tlhIngan-Hol Archive: Mon Oct 05 16:30:35 2009

Back to archive top level

To this year's listing

[Date Prev][Date Next][Thread Prev][Thread Next]

The prefix trick without direct objects

David Trimboli ( [KLI Member] [Hol po'wI']

Doq wrote:
> I'm not sure we've ever seen the prefix trick used without an explicit  
> third-person direct object. The whole thing that makes the prefix  
> trick work for me is the obvious mismatch between the prefix and the  
> explicit direct object.
> It may be that the prefix works just as well without the presence of a  
> direct object, but I've never noticed a case of this.

It does. When Okrand introduced what I later called the "prefix trick," 
he was answering the question, "Does {qajatlh} mean anything?" Okrand 
said the object of {jatlh} is the thing spoken, but then he showed us 
the prefix trick, including these examples:

     qajatlh "I speak to you"

     Sajatlh "I speak to you [plural]"

     chojatlh "you speak to me"

He also defined the prefix trick: "When the indirect object (in this 
case, the hearer) is first or second person, the pronominal prefix which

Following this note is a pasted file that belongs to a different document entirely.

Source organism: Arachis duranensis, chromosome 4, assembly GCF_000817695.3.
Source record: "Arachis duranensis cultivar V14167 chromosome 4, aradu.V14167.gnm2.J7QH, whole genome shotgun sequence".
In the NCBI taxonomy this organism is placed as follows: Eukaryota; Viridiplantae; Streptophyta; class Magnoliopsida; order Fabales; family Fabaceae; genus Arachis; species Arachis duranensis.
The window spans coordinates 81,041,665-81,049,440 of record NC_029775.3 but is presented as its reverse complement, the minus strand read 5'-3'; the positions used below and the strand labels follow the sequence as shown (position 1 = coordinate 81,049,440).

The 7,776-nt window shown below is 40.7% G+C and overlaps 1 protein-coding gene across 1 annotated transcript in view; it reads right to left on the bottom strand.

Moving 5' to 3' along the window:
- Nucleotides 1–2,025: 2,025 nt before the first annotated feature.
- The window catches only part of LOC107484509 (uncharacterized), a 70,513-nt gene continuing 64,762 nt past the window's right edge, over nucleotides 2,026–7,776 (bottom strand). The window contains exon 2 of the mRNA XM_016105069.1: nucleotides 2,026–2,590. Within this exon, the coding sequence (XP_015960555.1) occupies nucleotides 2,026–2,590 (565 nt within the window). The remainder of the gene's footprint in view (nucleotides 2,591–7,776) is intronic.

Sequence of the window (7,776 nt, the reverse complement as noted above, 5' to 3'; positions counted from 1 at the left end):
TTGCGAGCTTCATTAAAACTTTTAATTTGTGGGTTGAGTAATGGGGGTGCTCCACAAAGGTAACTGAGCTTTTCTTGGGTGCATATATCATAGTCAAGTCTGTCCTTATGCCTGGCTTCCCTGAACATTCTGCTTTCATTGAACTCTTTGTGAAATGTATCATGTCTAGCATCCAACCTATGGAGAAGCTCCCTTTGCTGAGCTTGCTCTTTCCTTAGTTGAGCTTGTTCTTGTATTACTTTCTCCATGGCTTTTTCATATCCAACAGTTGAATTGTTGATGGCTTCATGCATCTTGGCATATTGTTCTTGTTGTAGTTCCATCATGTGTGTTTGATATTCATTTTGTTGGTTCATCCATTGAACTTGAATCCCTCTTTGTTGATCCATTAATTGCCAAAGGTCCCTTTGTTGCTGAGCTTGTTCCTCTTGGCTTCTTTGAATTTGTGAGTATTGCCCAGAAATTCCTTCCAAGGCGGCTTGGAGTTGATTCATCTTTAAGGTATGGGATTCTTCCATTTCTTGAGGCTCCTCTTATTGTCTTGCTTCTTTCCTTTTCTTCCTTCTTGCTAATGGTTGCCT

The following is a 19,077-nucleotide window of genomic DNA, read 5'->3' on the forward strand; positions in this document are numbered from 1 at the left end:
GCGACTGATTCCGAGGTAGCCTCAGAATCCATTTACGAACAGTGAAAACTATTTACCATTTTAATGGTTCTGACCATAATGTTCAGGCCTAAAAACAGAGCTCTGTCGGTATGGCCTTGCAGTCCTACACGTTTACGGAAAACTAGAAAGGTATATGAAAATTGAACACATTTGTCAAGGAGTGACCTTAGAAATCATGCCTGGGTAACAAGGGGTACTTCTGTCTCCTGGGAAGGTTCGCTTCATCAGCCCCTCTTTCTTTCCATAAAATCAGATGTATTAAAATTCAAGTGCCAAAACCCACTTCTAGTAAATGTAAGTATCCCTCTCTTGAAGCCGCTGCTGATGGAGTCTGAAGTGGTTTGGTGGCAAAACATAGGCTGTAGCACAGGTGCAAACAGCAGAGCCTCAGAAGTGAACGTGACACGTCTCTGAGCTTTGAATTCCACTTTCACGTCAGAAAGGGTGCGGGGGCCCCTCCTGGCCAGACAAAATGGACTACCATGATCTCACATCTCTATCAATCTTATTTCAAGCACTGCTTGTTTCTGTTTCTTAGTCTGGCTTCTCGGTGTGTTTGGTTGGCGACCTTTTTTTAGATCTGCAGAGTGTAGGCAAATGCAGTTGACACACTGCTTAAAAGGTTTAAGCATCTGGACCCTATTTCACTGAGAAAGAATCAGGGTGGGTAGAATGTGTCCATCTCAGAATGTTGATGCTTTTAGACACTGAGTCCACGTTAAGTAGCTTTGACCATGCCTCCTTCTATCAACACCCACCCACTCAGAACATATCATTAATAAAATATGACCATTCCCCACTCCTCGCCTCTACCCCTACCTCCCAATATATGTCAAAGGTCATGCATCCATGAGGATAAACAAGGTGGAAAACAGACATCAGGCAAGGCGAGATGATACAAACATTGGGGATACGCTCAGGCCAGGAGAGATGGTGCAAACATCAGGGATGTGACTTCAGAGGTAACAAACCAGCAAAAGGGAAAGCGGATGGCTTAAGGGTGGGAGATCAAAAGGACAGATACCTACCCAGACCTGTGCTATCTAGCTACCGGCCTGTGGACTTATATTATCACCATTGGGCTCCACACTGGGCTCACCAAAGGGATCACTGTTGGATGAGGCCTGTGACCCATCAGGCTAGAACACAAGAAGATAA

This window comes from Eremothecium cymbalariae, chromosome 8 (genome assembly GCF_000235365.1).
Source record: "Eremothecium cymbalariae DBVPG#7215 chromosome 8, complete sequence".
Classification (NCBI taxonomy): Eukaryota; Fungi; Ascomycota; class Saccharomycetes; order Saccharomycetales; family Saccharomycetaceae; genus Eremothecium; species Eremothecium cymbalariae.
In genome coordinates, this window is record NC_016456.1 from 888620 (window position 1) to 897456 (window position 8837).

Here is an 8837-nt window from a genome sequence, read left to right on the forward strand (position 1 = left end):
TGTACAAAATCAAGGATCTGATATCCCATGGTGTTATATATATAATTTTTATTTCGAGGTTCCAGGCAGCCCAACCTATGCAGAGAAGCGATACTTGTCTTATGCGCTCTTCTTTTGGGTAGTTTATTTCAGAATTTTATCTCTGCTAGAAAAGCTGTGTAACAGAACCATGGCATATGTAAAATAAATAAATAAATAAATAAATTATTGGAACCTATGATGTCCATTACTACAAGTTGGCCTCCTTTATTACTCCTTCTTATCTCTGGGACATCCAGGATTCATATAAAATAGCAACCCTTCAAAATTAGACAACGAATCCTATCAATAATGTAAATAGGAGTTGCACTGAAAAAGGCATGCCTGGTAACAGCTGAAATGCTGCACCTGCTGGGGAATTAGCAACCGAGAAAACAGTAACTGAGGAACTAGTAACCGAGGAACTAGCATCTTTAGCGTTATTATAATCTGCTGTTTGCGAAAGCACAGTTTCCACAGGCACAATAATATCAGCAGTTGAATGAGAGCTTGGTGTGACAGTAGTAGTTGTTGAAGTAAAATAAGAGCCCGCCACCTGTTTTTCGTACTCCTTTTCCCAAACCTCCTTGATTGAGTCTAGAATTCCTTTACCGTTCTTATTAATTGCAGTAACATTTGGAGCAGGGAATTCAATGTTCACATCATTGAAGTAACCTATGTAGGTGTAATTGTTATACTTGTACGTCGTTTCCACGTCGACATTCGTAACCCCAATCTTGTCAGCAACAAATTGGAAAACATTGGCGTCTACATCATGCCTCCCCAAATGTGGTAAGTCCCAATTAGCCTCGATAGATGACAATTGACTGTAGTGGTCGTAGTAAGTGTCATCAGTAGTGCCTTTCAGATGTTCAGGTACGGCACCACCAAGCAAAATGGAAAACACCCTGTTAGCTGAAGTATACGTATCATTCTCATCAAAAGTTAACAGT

normally indicates first or second person object may be used."

Unlike English, Klingon is allowed to have an indirect object (any noun 
in the sentence that is not the subject or direct object and is somehow 
affected by the action, usually as beneficiary or recipient) without 
also having a direct object. But English likes to turn indirect objects 
into prepositional objects, so the rules defining an indirect object in 
English have an additional requirement: that the noun not be part of a 
prepositional phrase.

He never says so, but technically his explanation would also allow 
phrases like {SoHvaD tlhIngan Hol qajatlh} "I speak Klingon to you." I 
don't think this is the intention, though; I think the prefix trick is 
only meant to completely elide the indirect object.

tlhIngan Hol MUSH

Back to archive top level